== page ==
Thanks, I'll fix the typo.

RW
RW
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RW wrote:
ronk wrote:How did you eliminate the possiblity of r4c9=7?
In the posted grid r4c9=3...
Oops. I meant to write r6c9=7 ... but I started the potential "contradiction elimination" at the wrong corner (r4c8) anyway.
ronk
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Thanks RW. I believe I understand now completely the logic.

Though I had no problem in identifying regular URs, in these partial UR situations, I had wrongly assumed that I needed to be sure that the UR would still exist if I swapped around the deadly pair. I now realise that it is much simpler than that. All I need to do is that by picking one of the deadly pair on one corner, I can force another two corners, and then I cannot have the original number in the last corner. Really simple after all.

Thank you for taking the time on these explanations.

Onwards, upwards, more logic and more solving.
Heuresement

Posts: 54
Joined: 19 August 2005

### Keep it going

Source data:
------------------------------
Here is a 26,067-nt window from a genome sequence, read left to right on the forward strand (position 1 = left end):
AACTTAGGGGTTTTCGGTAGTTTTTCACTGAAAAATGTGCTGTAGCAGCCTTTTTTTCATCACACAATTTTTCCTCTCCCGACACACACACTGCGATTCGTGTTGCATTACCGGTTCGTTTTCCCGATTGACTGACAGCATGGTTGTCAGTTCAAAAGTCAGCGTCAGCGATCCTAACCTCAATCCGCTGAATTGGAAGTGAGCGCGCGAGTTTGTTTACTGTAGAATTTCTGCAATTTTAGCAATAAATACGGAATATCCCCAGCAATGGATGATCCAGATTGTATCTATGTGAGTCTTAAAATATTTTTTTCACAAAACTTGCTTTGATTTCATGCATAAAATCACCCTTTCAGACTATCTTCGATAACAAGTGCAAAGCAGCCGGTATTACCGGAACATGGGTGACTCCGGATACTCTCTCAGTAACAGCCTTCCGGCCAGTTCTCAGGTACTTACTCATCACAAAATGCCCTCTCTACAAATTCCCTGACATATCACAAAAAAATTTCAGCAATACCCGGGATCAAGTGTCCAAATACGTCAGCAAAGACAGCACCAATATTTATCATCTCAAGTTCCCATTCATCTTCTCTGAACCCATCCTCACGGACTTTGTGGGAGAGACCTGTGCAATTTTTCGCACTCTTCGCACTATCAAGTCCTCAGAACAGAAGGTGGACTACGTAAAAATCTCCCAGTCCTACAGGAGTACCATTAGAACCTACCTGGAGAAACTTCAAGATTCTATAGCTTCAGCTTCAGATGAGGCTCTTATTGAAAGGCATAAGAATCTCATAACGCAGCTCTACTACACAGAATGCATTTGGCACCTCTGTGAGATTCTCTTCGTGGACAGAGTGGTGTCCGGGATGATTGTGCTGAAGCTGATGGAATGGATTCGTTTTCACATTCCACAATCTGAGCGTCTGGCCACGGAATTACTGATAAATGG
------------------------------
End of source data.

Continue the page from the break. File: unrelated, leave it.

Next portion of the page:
Thanks, RW, for your contributions. I have been steadfastly solving without marking since I began, and your incisiveness has assisted me, most especially this morning as I worked out a puzzle from several days ago. I will incorporate more of your ideas in my noteless methods.

I propose we submit to others not only our most difficult but solvable puzzles, but also some that are challenging, yes, but also fun.

Having said that, I am chagrined that I have not a challenging but fun puzzle, to be solved without markings, to submit to you all today!

I will promise to post the next one I find that strikes me as quite enjoyable. Anyone else have one now?
Jumper

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Thanks Jumper, I'm glad if I've been able to help.

Jumper wrote:I propose we submit to others not only our most difficult but solvable puzzles, but also some that are challenging, yes, but also fun.

Fun puzzles are always welcome. I haven't really had time to solve that many puzzles lately, so I don't have any up my sleeve right now. When there is more time I'll probably go through the superior thread, I believe there's lots of fun and challenging puzzles there.

RW